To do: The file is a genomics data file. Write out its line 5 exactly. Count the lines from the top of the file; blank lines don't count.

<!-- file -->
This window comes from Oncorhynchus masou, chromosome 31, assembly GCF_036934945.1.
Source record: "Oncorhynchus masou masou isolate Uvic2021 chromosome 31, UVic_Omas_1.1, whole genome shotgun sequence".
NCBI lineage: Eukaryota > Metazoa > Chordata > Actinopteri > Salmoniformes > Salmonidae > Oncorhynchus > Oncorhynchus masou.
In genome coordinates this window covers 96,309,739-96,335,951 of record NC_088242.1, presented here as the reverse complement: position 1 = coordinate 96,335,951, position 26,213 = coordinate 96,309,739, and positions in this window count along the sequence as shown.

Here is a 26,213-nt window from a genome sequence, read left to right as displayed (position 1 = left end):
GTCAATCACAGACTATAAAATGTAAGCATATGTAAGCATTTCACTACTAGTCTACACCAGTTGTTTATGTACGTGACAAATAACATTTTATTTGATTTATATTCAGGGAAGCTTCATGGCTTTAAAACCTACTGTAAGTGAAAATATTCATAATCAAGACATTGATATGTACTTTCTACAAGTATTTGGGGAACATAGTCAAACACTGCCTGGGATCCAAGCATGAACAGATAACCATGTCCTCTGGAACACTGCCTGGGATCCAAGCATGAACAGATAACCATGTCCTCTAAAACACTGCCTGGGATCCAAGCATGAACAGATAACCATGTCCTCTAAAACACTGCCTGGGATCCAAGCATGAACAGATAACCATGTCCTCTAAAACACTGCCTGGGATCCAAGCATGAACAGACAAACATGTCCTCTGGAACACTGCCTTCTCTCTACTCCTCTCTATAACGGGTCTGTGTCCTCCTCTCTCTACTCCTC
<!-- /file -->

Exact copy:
Here is a 26,213-nt window from a genome sequence, read left to right as displayed (position 1 = left end):